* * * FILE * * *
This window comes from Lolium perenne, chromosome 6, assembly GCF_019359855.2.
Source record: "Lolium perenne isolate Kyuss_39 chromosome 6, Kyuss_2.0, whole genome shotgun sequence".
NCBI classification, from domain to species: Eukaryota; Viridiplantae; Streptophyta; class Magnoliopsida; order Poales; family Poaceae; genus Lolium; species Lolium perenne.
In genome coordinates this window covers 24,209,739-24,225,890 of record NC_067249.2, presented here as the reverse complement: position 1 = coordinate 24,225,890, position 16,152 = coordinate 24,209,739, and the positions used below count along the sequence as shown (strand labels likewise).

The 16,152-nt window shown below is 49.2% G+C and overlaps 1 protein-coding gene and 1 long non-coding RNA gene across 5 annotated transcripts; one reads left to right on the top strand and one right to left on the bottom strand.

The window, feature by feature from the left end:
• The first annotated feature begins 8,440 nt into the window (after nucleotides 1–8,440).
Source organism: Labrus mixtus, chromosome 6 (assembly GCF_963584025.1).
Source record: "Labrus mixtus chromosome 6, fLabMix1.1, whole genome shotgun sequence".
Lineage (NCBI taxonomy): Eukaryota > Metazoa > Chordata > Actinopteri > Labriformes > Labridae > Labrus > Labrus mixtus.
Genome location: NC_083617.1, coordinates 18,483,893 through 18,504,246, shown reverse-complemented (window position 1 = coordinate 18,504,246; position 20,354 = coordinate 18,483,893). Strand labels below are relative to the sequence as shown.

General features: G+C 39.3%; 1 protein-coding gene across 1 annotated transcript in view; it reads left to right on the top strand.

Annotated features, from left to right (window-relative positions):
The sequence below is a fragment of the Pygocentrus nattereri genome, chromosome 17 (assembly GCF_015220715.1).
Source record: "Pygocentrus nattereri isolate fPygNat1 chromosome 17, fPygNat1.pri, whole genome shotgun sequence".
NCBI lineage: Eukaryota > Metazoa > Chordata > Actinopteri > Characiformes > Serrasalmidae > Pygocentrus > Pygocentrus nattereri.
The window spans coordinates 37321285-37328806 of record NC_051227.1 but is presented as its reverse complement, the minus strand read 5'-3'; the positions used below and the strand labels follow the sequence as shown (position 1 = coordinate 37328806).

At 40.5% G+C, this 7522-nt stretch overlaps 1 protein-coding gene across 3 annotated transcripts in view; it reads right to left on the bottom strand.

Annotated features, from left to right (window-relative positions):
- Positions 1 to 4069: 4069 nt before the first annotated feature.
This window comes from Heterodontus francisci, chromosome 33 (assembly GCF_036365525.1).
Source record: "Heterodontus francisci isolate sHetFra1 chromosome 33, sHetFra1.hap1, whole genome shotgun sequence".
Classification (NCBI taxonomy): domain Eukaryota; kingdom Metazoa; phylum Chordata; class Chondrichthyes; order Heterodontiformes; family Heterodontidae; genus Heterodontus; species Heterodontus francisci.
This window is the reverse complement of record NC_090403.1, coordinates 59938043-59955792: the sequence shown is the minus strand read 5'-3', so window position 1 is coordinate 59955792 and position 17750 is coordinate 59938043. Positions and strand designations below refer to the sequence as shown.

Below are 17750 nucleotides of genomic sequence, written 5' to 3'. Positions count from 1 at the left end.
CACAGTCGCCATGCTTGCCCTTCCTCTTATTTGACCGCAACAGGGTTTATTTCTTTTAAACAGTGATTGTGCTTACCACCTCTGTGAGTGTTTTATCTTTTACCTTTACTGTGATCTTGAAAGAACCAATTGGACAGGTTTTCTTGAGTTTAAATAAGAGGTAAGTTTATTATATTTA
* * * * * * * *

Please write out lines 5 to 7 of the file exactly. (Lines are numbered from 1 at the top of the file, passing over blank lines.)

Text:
The 16,152-nt window shown below is 49.2% G+C and overlaps 1 protein-coding gene and 1 long non-coding RNA gene across 5 annotated transcripts; one reads left to right on the top strand and one right to left on the bottom strand.

The window, feature by feature from the left end:
• The first annotated feature begins 8,440 nt into the window (after nucleotides 1–8,440).